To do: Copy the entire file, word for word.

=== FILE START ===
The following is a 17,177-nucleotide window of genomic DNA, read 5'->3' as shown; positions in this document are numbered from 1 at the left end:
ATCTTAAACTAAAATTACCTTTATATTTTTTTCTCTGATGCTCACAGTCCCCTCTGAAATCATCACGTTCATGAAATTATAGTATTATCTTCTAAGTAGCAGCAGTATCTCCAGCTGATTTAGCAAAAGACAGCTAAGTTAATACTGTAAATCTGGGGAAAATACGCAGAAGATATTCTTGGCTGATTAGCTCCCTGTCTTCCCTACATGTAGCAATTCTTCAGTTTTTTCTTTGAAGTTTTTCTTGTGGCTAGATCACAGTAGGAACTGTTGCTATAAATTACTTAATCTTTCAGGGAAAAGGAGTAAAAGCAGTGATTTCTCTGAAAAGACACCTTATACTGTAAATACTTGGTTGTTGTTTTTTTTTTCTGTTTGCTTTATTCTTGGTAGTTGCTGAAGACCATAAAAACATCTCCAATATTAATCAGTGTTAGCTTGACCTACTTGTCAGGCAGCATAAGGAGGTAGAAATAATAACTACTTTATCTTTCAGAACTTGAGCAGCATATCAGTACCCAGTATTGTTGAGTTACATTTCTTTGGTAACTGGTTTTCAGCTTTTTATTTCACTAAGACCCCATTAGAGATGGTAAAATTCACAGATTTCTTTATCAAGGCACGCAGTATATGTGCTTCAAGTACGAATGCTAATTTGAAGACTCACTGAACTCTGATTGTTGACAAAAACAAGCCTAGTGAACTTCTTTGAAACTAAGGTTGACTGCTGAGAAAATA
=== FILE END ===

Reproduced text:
The following is a 17,177-nucleotide window of genomic DNA, read 5'->3' as shown; positions in this document are numbered from 1 at the left end:
ATCTTAAACTAAAATTACCTTTATATTTTTTTCTCTGATGCTCACAGTCCCCTCTGAAATCATCACGTTCATGAAATTATAGTATTATCTTCTAAGTAGCAGCAGTATCTCCAGCTGATTTAGCAAAAGACAGCTAAGTTAATACTGTAAATCTGGGGAAAATACGCAGAAGATATTCTTGGCTGATTAGCTCCCTGTCTTCCCTACATGTAGCAATTCTTCAGTTTTTTCTTTGAAGTTTTTCTTGTGGCTAGATCACAGTAGGAACTGTTGCTATAAATTACTTAATCTTTCAGGGAAAAGGAGTAAAAGCAGTGATTTCTCTGAAAAGACACCTTATACTGTAAATACTTGGTTGTTGTTTTTTTTTTCTGTTTGCTTTATTCTTGGTAGTTGCTGAAGACCATAAAAACATCTCCAATATTAATCAGTGTTAGCTTGACCTACTTGTCAGGCAGCATAAGGAGGTAGAAATAATAACTACTTTATCTTTCAGAACTTGAGCAGCATATCAGTACCCAGTATTGTTGAGTTACATTTCTTTGGTAACTGGTTTTCAGCTTTTTATTTCACTAAGACCCCATTAGAGATGGTAAAATTCACAGATTTCTTTATCAAGGCACGCAGTATATGTGCTTCAAGTACGAATGCTAATTTGAAGACTCACTGAACTCTGATTGTTGACAAAAACAAGCCTAGTGAACTTCTTTGAAACTAAGGTTGACTGCTGAGAAAATA